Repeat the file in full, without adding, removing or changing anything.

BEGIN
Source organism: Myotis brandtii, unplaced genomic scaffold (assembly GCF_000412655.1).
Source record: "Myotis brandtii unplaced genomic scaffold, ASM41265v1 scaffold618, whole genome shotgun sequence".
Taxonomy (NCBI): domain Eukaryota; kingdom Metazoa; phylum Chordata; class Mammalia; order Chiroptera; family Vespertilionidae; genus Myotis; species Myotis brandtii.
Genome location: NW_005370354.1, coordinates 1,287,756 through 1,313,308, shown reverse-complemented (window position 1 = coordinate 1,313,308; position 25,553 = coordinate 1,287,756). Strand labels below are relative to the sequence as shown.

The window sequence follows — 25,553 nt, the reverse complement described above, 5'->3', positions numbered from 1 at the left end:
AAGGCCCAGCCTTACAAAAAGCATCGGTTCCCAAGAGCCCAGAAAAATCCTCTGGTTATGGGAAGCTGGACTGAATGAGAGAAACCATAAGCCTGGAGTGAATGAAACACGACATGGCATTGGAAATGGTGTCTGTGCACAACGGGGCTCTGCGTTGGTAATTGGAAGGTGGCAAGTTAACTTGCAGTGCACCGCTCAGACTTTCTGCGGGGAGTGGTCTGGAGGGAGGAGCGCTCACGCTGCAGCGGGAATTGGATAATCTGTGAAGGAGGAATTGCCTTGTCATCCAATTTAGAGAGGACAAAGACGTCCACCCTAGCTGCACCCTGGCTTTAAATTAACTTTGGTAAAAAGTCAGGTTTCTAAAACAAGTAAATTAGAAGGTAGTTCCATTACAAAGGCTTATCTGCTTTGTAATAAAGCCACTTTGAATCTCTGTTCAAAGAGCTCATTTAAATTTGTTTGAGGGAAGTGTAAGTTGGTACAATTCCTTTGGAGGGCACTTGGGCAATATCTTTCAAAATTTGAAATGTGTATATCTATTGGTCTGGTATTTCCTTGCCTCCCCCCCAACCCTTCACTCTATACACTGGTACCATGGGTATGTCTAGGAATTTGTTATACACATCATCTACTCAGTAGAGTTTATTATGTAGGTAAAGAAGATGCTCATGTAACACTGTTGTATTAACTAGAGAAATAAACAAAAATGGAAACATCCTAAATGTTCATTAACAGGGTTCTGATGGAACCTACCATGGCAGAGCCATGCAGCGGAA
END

Source organism: Myotis brandtii, unplaced genomic scaffold (assembly GCF_000412655.1).
Source record: "Myotis brandtii unplaced genomic scaffold, ASM41265v1 scaffold618, whole genome shotgun sequence".
Taxonomy (NCBI): domain Eukaryota; kingdom Metazoa; phylum Chordata; class Mammalia; order Chiroptera; family Vespertilionidae; genus Myotis; species Myotis brandtii.
Genome location: NW_005370354.1, coordinates 1,287,756 through 1,313,308, shown reverse-complemented (window position 1 = coordinate 1,313,308; position 25,553 = coordinate 1,287,756). Strand labels below are relative to the sequence as shown.

The window sequence follows — 25,553 nt, the reverse complement described above, 5'->3', positions numbered from 1 at the left end:
AAGGCCCAGCCTTACAAAAAGCATCGGTTCCCAAGAGCCCAGAAAAATCCTCTGGTTATGGGAAGCTGGACTGAATGAGAGAAACCATAAGCCTGGAGTGAATGAAACACGACATGGCATTGGAAATGGTGTCTGTGCACAACGGGGCTCTGCGTTGGTAATTGGAAGGTGGCAAGTTAACTTGCAGTGCACCGCTCAGACTTTCTGCGGGGAGTGGTCTGGAGGGAGGAGCGCTCACGCTGCAGCGGGAATTGGATAATCTGTGAAGGAGGAATTGCCTTGTCATCCAATTTAGAGAGGACAAAGACGTCCACCCTAGCTGCACCCTGGCTTTAAATTAACTTTGGTAAAAAGTCAGGTTTCTAAAACAAGTAAATTAGAAGGTAGTTCCATTACAAAGGCTTATCTGCTTTGTAATAAAGCCACTTTGAATCTCTGTTCAAAGAGCTCATTTAAATTTGTTTGAGGGAAGTGTAAGTTGGTACAATTCCTTTGGAGGGCACTTGGGCAATATCTTTCAAAATTTGAAATGTGTATATCTATTGGTCTGGTATTTCCTTGCCTCCCCCCCAACCCTTCACTCTATACACTGGTACCATGGGTATGTCTAGGAATTTGTTATACACATCATCTACTCAGTAGAGTTTATTATGTAGGTAAAGAAGATGCTCATGTAACACTGTTGTATTAACTAGAGAAATAAACAAAAATGGAAACATCCTAAATGTTCATTAACAGGGTTCTGATGGAACCTACCATGGCAGAGCCATGCAGCGGAA